The Fresh Loaf

News & Information for Amateur Bakers and Artisan Bread Enthusiasts

Using a bread machine as a warming chamber for sourdough

AndyPanda's picture
AndyPanda

Using a bread machine as a warming chamber for sourdough

Hello everyone!  I haven't been around this site for ages ... just busy with life (life is good!).

Thought I'd pop in and share this tip - it's probably nothing new (great minds think alike and all that) but it was a new idea to me and it works so well I wanted to share it.   

This winter has been really unusual weather here in the San Francisco Bay Area where I live.  It pretty much has rained and rained non-stop for months.  I don't heat my house in the winter - winters are so mild I usually get by just wearing a few extra layers.  But I had a real struggle getting my sourdough to work this winter.   The first problem I had is that the flour I had been buying in plastic bags was now being sold in paper bags and I found I have to use much more flour and much less water to get the same type of dough.  My best guess is the paper bags were allowing the flour to absorb a lot more moisture from the rainy weather.   And the second problem is it has just been so cold that my normal routines of warming up the starter just haven't been working.  My oven gets way too hot with the oven light on (two lamps in there and it quickly gets up to 110F) so I can't use that.  And my normal routine of just turning on the oven for 20 seconds or so every 45 minutes hasn't been working as the kitchen is just too cold and the oven cools down right away.

So I pulled out my old Zojirushi bread machine and experimented with it's user programmable settings.  I made a 4 hour rise cycle that has no knead and no bake routines ... nothing but 4 hours of maintaining 85F (about) rise.  Day before baking I pull my starter out of the fridge and stir in 50 grams of flour and 50 grams of water and set it in the Zojirushi on the rise setting.  I remove the bread/kneading pan and just set my jar of starter in the machine where the bread/kneading pan would go.

The starter is getting bubbly and active in about 3-4 hours so about an hour before it peaks I grind my wheat and sift it and mix with water just enough to wet it, cover and set aside.  When the starter is peaking I measure it into my wet flour (I do small loaves since I bake every day or every other - 300g flour, 200g water, 100g starter) add the salt and knead.  Then I do a series of stretch/folds to get a manageable dough ball and set it in a small tupperware uncovered and put that in the Zojirushi on the 4 hour rise routine.  I set my timer and every 45 minutes I pull the dough out and do 3-4 stretch folds and back into the Zojirushi for another 45 minutes. 

Then I shape my loaf and roll it in sesame seeds and put it in loaf pan - cover it with an inverted loaf pan and leave it on the counter overnight. It's been cold enough in my kitchen that it is just getting ready to go in the oven after I make breakfast the next morning.  But when the weather warms up I'll have to start popping it in the fridge before I go to bed.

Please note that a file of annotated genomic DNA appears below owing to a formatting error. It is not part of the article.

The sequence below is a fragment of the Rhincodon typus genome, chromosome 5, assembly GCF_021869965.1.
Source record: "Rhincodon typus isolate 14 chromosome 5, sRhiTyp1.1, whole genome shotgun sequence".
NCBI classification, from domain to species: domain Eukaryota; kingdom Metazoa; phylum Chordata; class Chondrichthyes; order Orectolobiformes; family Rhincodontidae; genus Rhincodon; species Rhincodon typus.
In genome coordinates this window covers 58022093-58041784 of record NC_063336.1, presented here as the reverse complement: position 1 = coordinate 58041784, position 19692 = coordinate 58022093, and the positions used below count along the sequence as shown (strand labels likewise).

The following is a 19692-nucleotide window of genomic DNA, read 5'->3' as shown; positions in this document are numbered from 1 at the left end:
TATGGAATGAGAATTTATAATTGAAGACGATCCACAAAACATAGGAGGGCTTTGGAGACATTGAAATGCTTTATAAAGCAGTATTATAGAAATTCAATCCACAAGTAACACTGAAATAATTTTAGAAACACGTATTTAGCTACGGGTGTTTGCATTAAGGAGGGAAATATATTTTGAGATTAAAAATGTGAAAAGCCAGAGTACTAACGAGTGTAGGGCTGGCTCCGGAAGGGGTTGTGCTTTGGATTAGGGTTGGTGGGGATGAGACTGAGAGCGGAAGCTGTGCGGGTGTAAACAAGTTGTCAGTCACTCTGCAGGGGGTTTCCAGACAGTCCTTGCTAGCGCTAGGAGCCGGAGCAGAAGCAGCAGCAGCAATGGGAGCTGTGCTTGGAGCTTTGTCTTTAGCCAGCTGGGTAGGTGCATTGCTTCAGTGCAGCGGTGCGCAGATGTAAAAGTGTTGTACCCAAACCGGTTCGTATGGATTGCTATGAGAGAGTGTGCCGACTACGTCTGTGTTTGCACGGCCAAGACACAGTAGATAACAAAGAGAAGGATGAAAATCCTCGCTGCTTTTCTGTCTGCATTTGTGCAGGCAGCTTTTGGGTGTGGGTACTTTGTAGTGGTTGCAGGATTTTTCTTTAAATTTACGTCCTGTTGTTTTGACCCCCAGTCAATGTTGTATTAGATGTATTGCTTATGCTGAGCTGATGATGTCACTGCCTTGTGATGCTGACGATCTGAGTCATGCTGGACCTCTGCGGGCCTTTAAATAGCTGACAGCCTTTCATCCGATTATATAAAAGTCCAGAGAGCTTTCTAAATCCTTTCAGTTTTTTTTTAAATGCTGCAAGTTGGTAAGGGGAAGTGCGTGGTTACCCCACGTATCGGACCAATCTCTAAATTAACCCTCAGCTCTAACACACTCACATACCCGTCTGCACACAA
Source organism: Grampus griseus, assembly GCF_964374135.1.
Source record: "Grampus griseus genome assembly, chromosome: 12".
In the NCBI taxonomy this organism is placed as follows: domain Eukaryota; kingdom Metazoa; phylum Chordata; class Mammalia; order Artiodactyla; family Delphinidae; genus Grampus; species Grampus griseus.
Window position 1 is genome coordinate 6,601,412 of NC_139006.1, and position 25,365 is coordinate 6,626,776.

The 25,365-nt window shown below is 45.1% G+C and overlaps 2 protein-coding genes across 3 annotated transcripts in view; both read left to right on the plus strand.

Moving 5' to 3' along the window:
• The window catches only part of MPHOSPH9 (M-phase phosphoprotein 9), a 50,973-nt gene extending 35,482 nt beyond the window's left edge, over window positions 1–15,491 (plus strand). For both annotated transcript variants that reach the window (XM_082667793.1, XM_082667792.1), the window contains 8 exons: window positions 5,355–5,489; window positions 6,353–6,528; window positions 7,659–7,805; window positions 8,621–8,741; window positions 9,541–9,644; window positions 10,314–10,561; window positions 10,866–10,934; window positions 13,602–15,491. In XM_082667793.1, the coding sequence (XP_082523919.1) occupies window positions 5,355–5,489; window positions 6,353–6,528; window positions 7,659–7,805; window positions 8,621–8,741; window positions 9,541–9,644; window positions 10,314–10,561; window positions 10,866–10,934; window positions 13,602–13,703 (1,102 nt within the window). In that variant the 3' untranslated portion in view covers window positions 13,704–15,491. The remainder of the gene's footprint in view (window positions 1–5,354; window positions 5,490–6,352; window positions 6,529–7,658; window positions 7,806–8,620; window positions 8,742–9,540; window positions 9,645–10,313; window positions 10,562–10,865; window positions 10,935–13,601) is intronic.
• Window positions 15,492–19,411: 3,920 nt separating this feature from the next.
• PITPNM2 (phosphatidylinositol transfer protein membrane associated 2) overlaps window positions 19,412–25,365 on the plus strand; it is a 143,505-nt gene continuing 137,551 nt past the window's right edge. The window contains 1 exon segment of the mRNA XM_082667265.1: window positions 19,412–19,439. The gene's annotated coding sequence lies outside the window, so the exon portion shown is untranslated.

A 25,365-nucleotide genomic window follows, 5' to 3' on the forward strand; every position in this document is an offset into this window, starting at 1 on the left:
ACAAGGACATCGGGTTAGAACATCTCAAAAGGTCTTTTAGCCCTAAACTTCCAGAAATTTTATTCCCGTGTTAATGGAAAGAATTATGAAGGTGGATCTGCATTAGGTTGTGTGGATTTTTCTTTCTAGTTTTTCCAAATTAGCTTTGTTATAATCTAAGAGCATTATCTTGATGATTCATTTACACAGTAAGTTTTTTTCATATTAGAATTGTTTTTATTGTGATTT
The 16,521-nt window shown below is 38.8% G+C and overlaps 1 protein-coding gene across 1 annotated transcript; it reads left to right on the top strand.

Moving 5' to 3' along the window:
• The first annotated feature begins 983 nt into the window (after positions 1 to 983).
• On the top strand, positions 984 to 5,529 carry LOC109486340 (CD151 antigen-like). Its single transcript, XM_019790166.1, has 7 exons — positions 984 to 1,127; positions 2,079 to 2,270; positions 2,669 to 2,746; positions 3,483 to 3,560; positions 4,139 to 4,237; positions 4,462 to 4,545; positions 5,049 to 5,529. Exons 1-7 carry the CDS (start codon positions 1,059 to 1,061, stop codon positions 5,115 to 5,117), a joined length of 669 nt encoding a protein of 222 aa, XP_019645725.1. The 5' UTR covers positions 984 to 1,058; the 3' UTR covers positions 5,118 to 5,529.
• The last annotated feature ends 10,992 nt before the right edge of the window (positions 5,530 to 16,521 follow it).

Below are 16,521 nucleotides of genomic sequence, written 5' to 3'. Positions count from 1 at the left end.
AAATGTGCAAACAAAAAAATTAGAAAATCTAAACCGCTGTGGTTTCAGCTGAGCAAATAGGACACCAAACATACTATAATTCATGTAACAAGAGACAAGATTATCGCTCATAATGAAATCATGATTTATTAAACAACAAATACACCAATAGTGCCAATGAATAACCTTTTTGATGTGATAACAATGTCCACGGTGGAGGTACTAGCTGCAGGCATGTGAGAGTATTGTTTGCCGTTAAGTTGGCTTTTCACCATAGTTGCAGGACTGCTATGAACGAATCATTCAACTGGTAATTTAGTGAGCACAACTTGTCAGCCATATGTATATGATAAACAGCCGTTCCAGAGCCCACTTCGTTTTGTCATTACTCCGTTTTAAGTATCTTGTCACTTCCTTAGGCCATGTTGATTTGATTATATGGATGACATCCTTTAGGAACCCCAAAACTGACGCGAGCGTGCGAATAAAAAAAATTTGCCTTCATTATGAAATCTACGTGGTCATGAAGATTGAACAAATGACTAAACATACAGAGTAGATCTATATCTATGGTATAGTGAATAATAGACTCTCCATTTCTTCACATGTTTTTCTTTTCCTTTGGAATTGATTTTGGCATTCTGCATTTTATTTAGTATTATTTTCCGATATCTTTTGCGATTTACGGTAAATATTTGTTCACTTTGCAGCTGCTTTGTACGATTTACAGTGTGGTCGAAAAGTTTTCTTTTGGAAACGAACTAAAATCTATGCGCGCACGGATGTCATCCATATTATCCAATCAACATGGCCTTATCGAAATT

Hope that's useful to someone.  It has made my routine so much easier as that little bread machine makes a perfect controlled heat rising chamber.

DanAyo's picture
DanAyo

Your bread is beautful. Are you still roasting your coffee beans in that home made roaster? Your innovation has always impressed me.

What have you been up to?

Stay well, and visit with us a little more often.

Danny

AndyPanda's picture
AndyPanda

Thanks Danny,

Yes, I still roast coffee regularly - about every two weeks I do a fresh batch.   I've been roasting a Brazilian coffee that has a really nice, chocolate thing going on and an Ethiopian coffee that has a bright, fruity note to it.  I found that mixing the two together makes a very nice espresso that's got the body from Brazil and all the brightness from Ethiopia. 

I have been using an impact mill for my wheat grinding for the past 30 years -- always hated the noise and the dust but have been putting up with it.  I finally treated myself to a new Mockmill that I've had for about a week.  It is so wonderful to be able to grind wheat in my kitchen now (I always went outside or to the garage to grind with the impact mill because it covers everything with dust).  The mockmill is so quiet and fast and clean.  I even think the bread has better texture. I'm feeling a bit silly for waiting all these years to finally buy one.

Yippee's picture
Yippee

Hi, Andy,

I've never thought of using my Zo as a proofer. For the past 10+ years, I've only programmed it to knead. After reading the manual again today,  I realize it can prove at different temperatures, 82.4F or 100.4F. What a surprise! Thank you for sharing the idea!

Yippee

David R's picture
David R

Many many people apparently buy bread machines and then get rid of them. Suburban secondhand stores (at least in my area) always seem to have more than one of them kicking around, and more often than not they appear to be in very nice condition. Getting a proofer - of a sort at least - for just a few dollars, might be helpful.